United States District Court, N.D. Indiana, Fort Wayne Division
DANIEL KOCH and JOHNNY RAY WELLS, JR., on Behalf of Themselves and All Others Similarly Situated, Plaintiffs,
JERRY W. BAILEY TRUCKING, INC., JERRY W. BAILEY and LINDA L. BAILEY, Defendants.
OPINION AND ORDER
A. BRADY JUDGE
matter comes before the Court on Defendants' Motion to
Decertify Provisional Class and Collective Actions (ECF No.
126). For the reasons set forth below, Defendants' Motion
will be granted.
allege that Jerry W. Bailey Trucking, Inc.
(“JWBT”) violated both federal and state wage
laws, the Fair Labor Standards Act (“FLSA”), 29
U.S.C. § 201 et seq., the Indiana Wage Payment
Statute, Ind. Code § 22-2-5 et seq., and the
Indiana Wage Claims Statute, Ind. Code § 22-2-9 et
seq., by failing to pay employees for certain work
performed off-the-clock. Plaintiffs claim that they are
entitled to overtime wages, regular wages, and overtime
April 22, 2014, Plaintiffs filed their Motion for
Certification and Notice of Collective Action Lawsuit and
Plaintiffs' Motion for Class Certification (ECF No. 18).
Rather than litigate the certification issue, on May 29,
2014, the parties filed their Joint Stipulation Regarding
Conditional Certification, Class Certification and
Distribution of Proposed Opt-In Notice (ECF No. 28). In that
filing, the parties “elected to stipulate to
conditional certification, preliminary class certification
and issuance of notice to potential opt-ins and class
members.” (Id. at 1). However, Defendants
expressly reserved the right to “later petition for
decertification or otherwise to challenge the ultimate
certification of this matter as a collective and/or class
action.” (Id.). Following significant
additional filings and briefing on various certification
issues, the Court granted Plaintiffs' Motion for
Certification on June 24, 2015, and certified,
a class comprised of all present truck drivers employed by
Jerry W. Bailey Trucking Inc. and former truck drivers who
voluntarily ended their employment, who were employed by
Jerry W. Bailey Trucking Inc. on or after March 7, 2012,
until November 1, 2013, and were not paid regular wages for
time spent performing morning (pre-driving) inspections,
fueling and end of day (post-driving) inspections.
(ECF No. 59 at 6). The Court additionally appointed Daniel
Koch and Johnny Ray Wells, Jr., as representative plaintiffs
and the attorneys at Weldy and Associates as class counsel.
(Id.). Finally, the Court also granted preliminary
certification of a collective action under the FLSA.
discovery into Plaintiffs' claim, Defendants filed the
instant motion and accompanying Memorandum in Support (ECF
No. 127). Plaintiffs filed their response in opposition with
supporting memorandum on June 19, 2018 (ECF No. 149) and
Defendants filed their Reply Memorandum in Support of Motion
to Decertify Provisional Class and Collective Actions (ECF
No. 156) on August 3, 2018.
Rule 23(a), class certification is permitted only if these
four requirements are met: “(1) the class is so
numerous that joinder of all members is impracticable; (2)
there are questions of law or fact common to the class; (3)
the claims or defenses of the representative parties are
typical of the claims and defenses of the class; and (4) the
representative parties will fairly and adequately protect the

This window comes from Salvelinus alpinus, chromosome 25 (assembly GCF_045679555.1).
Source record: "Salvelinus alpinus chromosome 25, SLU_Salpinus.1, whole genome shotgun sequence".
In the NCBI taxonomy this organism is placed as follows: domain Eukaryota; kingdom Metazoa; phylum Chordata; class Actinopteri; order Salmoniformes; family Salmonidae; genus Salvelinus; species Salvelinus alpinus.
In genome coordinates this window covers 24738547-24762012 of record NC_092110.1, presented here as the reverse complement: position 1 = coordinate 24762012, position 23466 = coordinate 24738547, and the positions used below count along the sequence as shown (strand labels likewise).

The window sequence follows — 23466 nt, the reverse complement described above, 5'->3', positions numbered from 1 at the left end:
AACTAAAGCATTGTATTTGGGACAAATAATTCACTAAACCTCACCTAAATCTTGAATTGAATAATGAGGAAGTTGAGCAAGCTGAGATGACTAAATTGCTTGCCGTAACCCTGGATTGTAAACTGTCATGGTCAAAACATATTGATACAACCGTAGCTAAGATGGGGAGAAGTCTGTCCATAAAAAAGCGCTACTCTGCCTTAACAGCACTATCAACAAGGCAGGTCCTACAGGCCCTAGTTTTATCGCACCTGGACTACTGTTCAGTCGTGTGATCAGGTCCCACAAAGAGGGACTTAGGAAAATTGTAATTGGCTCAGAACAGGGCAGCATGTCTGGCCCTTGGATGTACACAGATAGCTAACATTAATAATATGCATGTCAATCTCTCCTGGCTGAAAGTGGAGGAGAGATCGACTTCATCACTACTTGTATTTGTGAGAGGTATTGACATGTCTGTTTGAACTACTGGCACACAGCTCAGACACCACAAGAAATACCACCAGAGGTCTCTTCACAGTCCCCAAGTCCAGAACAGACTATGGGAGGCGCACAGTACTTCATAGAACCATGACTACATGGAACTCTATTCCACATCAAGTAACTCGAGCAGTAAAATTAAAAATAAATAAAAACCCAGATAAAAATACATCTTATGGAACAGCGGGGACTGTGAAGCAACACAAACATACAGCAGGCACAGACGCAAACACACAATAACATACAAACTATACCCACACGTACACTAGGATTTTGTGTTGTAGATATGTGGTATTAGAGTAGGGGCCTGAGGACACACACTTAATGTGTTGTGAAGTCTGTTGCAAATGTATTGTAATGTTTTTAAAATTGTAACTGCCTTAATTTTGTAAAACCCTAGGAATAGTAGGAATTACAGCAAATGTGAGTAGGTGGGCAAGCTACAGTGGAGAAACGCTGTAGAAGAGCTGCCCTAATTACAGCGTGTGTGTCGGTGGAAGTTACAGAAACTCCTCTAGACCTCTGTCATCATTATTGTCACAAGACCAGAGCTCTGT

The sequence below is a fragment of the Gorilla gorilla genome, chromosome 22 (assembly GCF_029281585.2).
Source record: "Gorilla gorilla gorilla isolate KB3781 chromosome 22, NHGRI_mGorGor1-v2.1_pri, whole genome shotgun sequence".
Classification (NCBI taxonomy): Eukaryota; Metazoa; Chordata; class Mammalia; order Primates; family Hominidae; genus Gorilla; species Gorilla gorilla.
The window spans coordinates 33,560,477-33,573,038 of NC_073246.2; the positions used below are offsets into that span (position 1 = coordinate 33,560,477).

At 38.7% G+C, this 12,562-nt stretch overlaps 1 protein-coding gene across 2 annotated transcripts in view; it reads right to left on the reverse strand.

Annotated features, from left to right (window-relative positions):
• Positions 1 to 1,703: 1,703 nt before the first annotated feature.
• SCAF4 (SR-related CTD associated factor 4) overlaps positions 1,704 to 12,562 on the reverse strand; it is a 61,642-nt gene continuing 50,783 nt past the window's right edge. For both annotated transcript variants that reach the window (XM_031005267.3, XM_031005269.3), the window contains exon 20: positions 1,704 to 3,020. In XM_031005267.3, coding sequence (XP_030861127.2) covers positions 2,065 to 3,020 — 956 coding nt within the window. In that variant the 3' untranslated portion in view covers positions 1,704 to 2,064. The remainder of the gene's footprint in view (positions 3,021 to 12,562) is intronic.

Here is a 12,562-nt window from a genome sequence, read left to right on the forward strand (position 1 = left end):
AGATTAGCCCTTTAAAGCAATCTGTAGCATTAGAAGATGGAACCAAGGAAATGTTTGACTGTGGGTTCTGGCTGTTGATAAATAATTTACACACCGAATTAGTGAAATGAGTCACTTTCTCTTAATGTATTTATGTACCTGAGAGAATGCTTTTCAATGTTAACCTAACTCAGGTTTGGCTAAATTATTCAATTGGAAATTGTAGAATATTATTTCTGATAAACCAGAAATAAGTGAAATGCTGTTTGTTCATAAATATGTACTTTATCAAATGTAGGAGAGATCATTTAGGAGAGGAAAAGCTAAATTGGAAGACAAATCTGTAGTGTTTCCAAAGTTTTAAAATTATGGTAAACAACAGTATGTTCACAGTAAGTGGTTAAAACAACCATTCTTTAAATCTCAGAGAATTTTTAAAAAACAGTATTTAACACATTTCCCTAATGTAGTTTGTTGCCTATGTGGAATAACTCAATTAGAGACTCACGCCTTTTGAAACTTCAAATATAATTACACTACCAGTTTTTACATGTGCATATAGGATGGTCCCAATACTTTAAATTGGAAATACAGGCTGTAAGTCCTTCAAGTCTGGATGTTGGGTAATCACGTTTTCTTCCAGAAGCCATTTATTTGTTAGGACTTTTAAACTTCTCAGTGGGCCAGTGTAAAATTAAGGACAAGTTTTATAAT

interests of the class.” Fed.R.Civ.P. 23(a).
23(a) is satisfied, the proposed class must also fall within
one of three categories in Rule 23(b), which the Seventh
Circuit has described as: “(1) a mandatory class action
(either because of the risk of incompatible standards for the
party opposing the class or because the risk that the class
action adjudication would, as a practical matter, either
dispose of the claims of nonparties or substantially impair
their interests), (2) an action seeking final injunctive or
declaratory relief, or (3) a case in which the common
questions predominate and class treatment is superior.”
Spano v. The Boeing Co., 633 F.3d 574, 583 (7th Cir.
23 does not set forth a mere pleading standard.”
Wal-Mart Stores, Inc. v. Dukes, 564 U.S. 338, 351
(2011). “On issues affecting class certification . . .
a court may not simply assume the truth of the matters as
asserted by the plaintiff.” Messner v. Northshore
Univ. HealthSys., 669 F.3d 802, 811 (7th Cir. 2012).
Rather, the named plaintiff bears the burden of showing that
a proposed class satisfies each requirement of Rule 23 by a
preponderance of the evidence. Id. “Failure to
meet any one of the requirements of Rule 23 precludes
certification of a class.” Harriston v. Chi.
Tribune Co., 992 F.2d 697, 703 (7th Cir. 1993).
Certification is proper only if “the trial court is
satisfied, after a rigorous analysis, that the prerequisites
of Rule 23(a) have been satisfied.” Dukes, 564
U.S. at 351. The Seventh Circuit has directed district courts
to exercise “caution in class certification
generally.” Thorogood v. Sears, Roebuck &
Co., 547 F.3d 742, 746 (7th Cir. 2008).
Rule 23(c)(1)(C), “[a]n order that grants or denies
class certification may be altered or amended before final
judgment.” Fed.R.Civ.P. 23(c)(1)(C). After granting
certification, the court “remains under a continuing
obligation to review whether proceeding as a class action is
appropriate.” Shurland v. Bacci Cafe & Pizzeria
on Ogden, Inc., 271 F.R.D. 139, 142 (N.D. Ill. 2010)
(quoting Ellis v. Elgin Riverboat Resort, 217 F.R.D.
415, 419 (N.D. Ill. 2003)). When a party moves to decertify a
class, “the party seeking class certification
‘bears the burden of producing a record demonstrating
the continued propriety of maintaining the class
action.'” Farmer v. DirectSat USA, LLC,